03 February 2009

The future of publishing?

Because SF writers like to speculate, what do you see happening to the publishing world within the next twenty years or so?

OK, here is my vision.

In 2029, I will walk into my local bookshop to the smell of coffee and fresh bread. It's just after opening time (I won't change my habits between now and then), and only two people are sitting at the twenty-odd reading screens. One has just received a cappucino from the kitchen. She has a palmtop with her and is downloading some information onto the bookshop's system. Because last night a friend told her about a great book, and now she wants a copy. After all, an electronic cookbook is not easy to use.
A shop assistant behind the sales counter is whacking a few reams of paper into the printing machine and checking the ink cartidges, ready to start when the first order comes in. On the counter, there is a stand with the latest in electronic readers, but fair number of people still prefers a paper version. You can have them gift-wrapped by the second shop assistant who is at the computer using the shop's link with the sales database. This program links directly to the shop's account, and pays royalties to the author.
The second customer in the shop is a middle-aged man. He's an author and he's here to check that his book is available through this database. He wants to order a copy for someone at work.
I sit down at another of the screens and hit Science Fiction (I don't expect to have changed tastes either). A list of books comes up, with their covers and a one-line blurb. New releases at the top, a search field and various field to narrow the results.
I don't actually want anything new. There is a book I read when I was at high school that has stayed with me all those years. I never remembered either title or author, but I've searched and found it, based on what I did remember. It has been out of print for more than fifty years of course and the publisher went broke long ago, but that doesn't matter. I order a copy and drink my coffee browsing the latest releases, and get three for $1 on my electronic reader, while the machine behind the counter churns out my print order.
And somewhere faraway in England, the daughter of a long-dead author receives a bit of money or her mother's account.

What is your vision?


  1. I'm not sure about the actual shop - I wonder how long that will last. I can see all that you describe happening online while you make your own coffee. :) If you want a hard copy, you order it and one is delivered - just like POD now only pretty much everything will be available that way.

    I suppose I can see hard copy bookstores sticking around, but perhaps more specialised. I can see the genre stores like Galaxy Bookshop in Sydney or Infinitas in Parramatta still being around, diversifying with models and posters and all that lovely stuff they sell. They'll have a POD machine instore. They'll have terminals to download ebooks too probably, but shelves of hard copy books as well. Maybe.

    I don't think people will ever tire of picking up books, having a thumb through and reading it on the bus on the way home. The question is whether or not enough will still be sold to keep a shop open...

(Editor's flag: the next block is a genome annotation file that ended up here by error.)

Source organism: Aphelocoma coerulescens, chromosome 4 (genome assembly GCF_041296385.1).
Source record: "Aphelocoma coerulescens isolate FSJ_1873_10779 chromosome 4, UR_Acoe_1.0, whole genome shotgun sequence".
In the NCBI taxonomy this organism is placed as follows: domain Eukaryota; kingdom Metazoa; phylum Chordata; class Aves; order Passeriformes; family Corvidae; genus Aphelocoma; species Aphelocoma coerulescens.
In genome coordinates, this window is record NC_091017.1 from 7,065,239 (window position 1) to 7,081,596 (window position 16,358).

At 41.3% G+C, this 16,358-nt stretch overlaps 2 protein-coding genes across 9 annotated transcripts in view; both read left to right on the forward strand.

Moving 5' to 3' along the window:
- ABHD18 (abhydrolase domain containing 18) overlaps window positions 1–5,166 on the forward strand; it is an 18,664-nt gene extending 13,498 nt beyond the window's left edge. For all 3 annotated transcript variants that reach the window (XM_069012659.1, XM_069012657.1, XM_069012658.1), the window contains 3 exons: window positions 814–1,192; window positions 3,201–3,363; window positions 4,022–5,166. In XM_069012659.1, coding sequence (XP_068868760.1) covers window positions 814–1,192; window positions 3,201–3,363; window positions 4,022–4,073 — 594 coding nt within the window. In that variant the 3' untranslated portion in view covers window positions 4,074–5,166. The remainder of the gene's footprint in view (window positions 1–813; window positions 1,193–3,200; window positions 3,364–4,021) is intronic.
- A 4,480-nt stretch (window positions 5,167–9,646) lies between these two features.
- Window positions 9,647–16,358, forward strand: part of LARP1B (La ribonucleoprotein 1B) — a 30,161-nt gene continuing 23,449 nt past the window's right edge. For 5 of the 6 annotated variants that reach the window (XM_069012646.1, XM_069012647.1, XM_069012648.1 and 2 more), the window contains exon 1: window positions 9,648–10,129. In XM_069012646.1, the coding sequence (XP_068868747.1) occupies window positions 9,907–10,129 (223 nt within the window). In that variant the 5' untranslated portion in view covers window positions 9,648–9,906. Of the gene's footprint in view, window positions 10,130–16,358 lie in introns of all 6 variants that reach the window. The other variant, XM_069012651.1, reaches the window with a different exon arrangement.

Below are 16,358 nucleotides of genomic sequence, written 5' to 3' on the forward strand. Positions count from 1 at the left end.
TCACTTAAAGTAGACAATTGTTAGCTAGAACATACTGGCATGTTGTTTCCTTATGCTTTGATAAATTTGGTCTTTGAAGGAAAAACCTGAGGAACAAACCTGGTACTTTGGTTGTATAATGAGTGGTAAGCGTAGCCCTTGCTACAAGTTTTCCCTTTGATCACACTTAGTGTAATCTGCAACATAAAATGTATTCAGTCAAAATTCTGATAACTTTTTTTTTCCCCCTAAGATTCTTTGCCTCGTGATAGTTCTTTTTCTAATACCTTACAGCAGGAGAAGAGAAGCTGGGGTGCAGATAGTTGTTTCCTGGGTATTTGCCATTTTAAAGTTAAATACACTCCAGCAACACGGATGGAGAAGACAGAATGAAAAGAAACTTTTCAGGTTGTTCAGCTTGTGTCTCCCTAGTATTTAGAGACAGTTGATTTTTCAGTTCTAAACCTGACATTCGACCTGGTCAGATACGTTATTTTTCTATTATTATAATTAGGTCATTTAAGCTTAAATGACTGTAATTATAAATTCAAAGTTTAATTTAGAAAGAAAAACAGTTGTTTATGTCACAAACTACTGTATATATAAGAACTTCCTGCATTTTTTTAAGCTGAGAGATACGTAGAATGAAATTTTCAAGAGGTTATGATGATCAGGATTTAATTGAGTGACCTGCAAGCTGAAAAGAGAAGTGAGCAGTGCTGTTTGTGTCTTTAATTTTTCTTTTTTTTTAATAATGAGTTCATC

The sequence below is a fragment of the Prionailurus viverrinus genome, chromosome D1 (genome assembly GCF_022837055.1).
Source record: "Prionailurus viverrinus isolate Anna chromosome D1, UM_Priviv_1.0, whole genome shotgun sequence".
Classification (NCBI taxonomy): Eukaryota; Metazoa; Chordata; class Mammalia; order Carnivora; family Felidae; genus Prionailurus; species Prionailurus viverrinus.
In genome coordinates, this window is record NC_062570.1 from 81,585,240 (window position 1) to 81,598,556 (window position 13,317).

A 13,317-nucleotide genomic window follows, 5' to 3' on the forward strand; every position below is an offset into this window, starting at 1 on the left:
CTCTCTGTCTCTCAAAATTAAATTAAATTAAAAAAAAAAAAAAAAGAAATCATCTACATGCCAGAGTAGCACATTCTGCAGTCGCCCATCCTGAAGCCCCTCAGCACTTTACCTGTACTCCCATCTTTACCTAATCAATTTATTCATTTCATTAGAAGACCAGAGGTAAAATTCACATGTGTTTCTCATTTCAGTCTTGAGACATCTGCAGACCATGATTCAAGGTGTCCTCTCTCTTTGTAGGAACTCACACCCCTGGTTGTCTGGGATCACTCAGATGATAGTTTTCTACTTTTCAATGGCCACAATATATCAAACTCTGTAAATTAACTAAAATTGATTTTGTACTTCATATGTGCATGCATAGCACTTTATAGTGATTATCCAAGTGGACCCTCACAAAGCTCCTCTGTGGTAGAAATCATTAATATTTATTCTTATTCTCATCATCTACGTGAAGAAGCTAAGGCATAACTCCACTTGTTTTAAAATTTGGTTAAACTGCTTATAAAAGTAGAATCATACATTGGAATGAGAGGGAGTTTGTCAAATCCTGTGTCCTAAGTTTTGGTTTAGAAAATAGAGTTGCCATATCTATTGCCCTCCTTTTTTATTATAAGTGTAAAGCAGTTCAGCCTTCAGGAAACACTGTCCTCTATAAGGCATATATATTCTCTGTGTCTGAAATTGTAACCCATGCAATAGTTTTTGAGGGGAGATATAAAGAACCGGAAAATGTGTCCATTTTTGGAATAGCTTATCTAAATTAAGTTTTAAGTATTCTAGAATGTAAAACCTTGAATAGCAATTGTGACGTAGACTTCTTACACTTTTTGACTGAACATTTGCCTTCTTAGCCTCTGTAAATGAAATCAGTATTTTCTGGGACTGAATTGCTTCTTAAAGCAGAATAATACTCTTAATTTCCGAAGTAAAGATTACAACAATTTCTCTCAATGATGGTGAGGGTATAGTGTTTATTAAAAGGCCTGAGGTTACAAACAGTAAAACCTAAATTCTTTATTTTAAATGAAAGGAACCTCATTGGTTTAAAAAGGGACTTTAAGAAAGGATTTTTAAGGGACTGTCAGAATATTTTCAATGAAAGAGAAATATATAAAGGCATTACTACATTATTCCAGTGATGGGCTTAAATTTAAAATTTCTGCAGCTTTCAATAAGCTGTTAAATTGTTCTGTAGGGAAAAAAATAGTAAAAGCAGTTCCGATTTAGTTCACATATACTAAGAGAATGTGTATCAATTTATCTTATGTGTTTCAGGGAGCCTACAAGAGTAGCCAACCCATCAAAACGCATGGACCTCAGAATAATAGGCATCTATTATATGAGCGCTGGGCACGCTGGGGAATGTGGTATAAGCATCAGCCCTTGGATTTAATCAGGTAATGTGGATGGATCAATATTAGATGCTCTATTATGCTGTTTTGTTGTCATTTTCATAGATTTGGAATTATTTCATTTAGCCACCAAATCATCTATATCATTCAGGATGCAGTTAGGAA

2. With the rising cost of transport, I see postage becoming a problem. People also like the physical experience of shopiing. I see a bookshop looking pretty much the same as a photo printing place today, but nicer-looking. There are photocpiers that churn out booklets, stapled, folded and all that jazz.

  3. How about a virtual reality bookshop online, where you can walk around, pull the book off the shelf and read it.

  4. Hi Patty,

    How are you?

    i'm sorry to bother you, but I've recently started up a community forum for writers called the The Writer's Chronicle(mainly for those who blog) where we can meet and discuss all that is writing with other 'online' writers. Also with the recent addition of some published author members we have decided to set up a section to support published writers and help them promote themselves and their books - as we all know how hard it is to get published and how its even harder to get a large readership!

    I know this email is out of the blue, but i was hoping that you might drop in and take a look around and perhaps join if your interested?

    I'd greatly appreciate it,


    Emily Cross

    Here is the link: http://thewriterschronicle.forumotion.net/

  5. As someone who now finds dead-tree books far too cumbersome and inconvenient, I think that bookshops are likely to become rather rare and specialised businesses.
    The current cutting-edge of smartphones make pretty good e-readers for pure text, and netbook-sized (and priced) tablet PCs are now hitting the market, making more picture-intensive ebooks feasible.

    Predictions about computer-related progress have been almost universally over-conservative in the past, so I think ubiquitous computers with very high resolution displays (of some sort, maybe direct to retina) and voice or gestural control won't be far away.

    An electronic cookbook that can watch what you're doing and provide stop-watch timing, suggestions for alternative ingredients, etc. seems a lot more handy than a glossy Margaret Fulton book!